United States District Court, E.D. North Carolina, Western Division
W. Flanagan United States District Judge.
a federal inmate proceeding pro se, petitions this court for
a writ of habeas corpus pursuant to 28 U.S.C. § 2241.
The matter is before the court on petitioner's motion for
reconsideration, (DE 28), pursuant to Federal Rule of Civil
Procedure 59(e). Respondent did not respond to the motion.
For the reasons that follow, the court grants the motion,
vacates its September 23, 2019, judgment, denies
respondents' motion for summary judgment, and grants
petitioner's petition for writ of habeas corpus.
court summarized the factual and procedural background of
this action in its September 23, 2019, order, which is
restated in relevant part below:
On October 12, 2006, federal authorities indicted petitioner
in the Eastern District of New York on one count of
possession with intent to distribute 50 grams or more of
cocaine base, in violation of 21 U.S.C. §§
841(a)(1) and (b)(1)(A)(iii). United States v.
Zeigler, No. 2:06-CR-680-SJF-AKT (E.D.N.Y. Oct. 12,
2006). On May 16, 2007, the United States District Court for
the Eastern District of New York (“Eastern District of
New York”) entered order setting conditions of pretrial
release. Id. (May 16, 2007). On August 13, 2009, New
York authorities arrested petitioner and charged him with
criminal possession [of] a weapon and resisting arrest.
(Clarke Decl. (DE 13-1) ¶ 4). Following the arrest,
petitioner remained in primary state custody awaiting trial
on the state charges. (See id. ¶¶ 4-5). On
September 1, 2009, petitioner was temporarily transferred to
federal custody, pursuant to a writ of habeas corpus ad
prosequendum, for hearing on revocation of pretrial release.
United States v. Zeigler, No. 2:06-CR-680-SJF-AKT
(E.D.N.Y. Sept. 1, 2009). The Eastern District of New York
revoked conditional release and ordered petitioner detained
pending trial on his federal charges. Id. Federal
authorities then returned petitioner to primary state
custody. (Clarke Decl. (DE 13-1) ¶ 5).
On an unidentified date, federal authorities filed
superseding information charging petitioner with conspiracy
to distribute and possess with intent to distribute at least
50 grams or more of cocaine base, in violation of 21 U.S.C.
§§ 846, 841(a)(1) and (b)(1)(A)(iii). United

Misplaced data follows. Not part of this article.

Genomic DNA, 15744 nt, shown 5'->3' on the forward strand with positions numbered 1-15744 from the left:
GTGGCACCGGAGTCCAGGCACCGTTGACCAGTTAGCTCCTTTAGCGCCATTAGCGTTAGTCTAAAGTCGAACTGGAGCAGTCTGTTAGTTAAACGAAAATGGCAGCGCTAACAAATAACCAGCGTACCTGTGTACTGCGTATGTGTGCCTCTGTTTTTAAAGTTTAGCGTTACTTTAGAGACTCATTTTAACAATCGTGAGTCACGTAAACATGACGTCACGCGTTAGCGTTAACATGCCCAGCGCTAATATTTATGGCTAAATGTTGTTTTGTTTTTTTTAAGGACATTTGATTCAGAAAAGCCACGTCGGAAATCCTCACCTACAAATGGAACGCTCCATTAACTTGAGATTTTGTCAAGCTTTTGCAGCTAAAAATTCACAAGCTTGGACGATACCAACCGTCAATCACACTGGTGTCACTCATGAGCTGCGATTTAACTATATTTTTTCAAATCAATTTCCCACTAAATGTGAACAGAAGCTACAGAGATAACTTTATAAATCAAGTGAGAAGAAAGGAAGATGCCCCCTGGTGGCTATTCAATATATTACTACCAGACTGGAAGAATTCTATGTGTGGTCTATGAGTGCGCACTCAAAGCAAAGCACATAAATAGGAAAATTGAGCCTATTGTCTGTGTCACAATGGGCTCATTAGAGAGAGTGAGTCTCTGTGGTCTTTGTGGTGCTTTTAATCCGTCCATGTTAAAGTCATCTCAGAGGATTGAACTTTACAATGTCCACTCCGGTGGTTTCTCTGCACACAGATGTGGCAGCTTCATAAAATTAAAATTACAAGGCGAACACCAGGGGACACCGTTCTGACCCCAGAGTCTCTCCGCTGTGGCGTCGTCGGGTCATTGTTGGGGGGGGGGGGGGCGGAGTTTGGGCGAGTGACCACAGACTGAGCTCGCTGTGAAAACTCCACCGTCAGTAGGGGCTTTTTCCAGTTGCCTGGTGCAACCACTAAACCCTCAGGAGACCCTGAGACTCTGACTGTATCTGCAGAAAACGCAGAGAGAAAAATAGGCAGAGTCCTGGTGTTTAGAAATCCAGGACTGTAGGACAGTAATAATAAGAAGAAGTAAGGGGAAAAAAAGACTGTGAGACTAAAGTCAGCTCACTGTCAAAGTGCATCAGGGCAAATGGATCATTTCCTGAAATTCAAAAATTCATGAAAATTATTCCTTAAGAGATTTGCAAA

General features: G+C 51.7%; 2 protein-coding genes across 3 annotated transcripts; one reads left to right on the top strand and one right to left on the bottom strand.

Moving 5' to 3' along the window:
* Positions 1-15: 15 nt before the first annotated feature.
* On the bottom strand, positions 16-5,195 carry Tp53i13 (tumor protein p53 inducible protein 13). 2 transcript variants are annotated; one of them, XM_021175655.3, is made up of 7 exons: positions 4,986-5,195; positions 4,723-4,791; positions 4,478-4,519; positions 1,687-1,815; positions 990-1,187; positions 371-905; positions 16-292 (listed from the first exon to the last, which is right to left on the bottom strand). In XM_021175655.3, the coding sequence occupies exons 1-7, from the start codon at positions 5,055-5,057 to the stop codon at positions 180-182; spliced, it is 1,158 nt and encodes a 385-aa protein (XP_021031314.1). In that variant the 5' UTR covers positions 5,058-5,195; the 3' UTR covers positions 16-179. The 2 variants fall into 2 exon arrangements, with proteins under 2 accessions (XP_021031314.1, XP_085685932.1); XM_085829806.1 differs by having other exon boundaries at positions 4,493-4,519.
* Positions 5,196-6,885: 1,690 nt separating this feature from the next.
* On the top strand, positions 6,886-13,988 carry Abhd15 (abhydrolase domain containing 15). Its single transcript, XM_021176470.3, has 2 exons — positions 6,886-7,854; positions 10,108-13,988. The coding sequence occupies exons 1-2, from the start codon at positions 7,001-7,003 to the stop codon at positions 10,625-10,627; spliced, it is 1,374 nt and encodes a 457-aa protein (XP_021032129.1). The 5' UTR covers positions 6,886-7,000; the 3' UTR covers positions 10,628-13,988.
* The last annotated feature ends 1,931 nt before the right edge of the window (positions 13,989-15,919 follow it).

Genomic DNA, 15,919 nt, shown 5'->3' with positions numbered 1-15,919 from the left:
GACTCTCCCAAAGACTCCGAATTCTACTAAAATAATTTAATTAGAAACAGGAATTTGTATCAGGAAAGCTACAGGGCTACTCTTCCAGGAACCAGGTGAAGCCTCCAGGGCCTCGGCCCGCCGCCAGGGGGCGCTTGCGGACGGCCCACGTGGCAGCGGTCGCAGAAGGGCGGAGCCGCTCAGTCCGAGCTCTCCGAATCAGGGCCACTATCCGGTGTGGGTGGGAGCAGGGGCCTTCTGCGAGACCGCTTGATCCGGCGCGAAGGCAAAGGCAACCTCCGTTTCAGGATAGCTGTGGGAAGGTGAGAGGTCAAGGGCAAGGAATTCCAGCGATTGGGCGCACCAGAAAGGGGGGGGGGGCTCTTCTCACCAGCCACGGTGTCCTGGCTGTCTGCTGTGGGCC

States v. Zeigler, No. 2:06-CR-680-SJF-AKT (E.D.N.Y.
Aug. 8, 2010). Petitioner pleaded guilty to this offense.
Id. On July 26, 2010, state authorities transferred
petitioner to temporary federal custody, pursuant to a writ
of habeas corpus ad prosequendum, for his sentencing.
Id. The Eastern District of New York sentenced
petitioner to 144 months' imprisonment and five
years' supervised release. Id. At sentencing,
the Eastern District of New York did not indicate whether
petitioner's federal sentence should run concurrent or
consecutive to petitioner's anticipated state sentence.
Id.; (see also Clarke Decl. (DE 13-1)
¶ 6). Federal authorities then returned petitioner to
primary state custody, where his state criminal charges
remained pending, and filed the federal judgment as a
detainer. (Clarke Decl. (DE 13-1) ¶ 7). On September 16,
2010, a New York state court sentenced petitioner to five
years' imprisonment for criminal possession of a weapon,
second degree, and ordered the state sentence to run
concurrent to the federal sentence. (Id. ¶ 8).
On October 11, 2011, petitioner requested that the BOP
designate, nunc pro tunc, his state prison as the place of
imprisonment for his federal sentence, which effectively
would credit the time he served in state custody towards his
federal sentence. (Id. ¶ 11). On December 13,
2011, the BOP completed a “Factors Under 18 U.S.C.
[§] 3621(b) Worksheet.” (Id. ¶¶
11-12; Factors Worksheet (DE 13-5)). Under the first factor,
“nature and circumstances of the offense, ” the
BOP noted petitioner had been sentenced to a term of five
years' imprisonment in New York state court for criminal
possession of a weapon, and his current federal sentence was
144 months' imprisonment. (Factors Worksheet (DE 13-5)).
Under “history and characteristics of the
prisoner” the BOP noted that petitioner had not
incurred any disciplinary infractions in BOP custody, but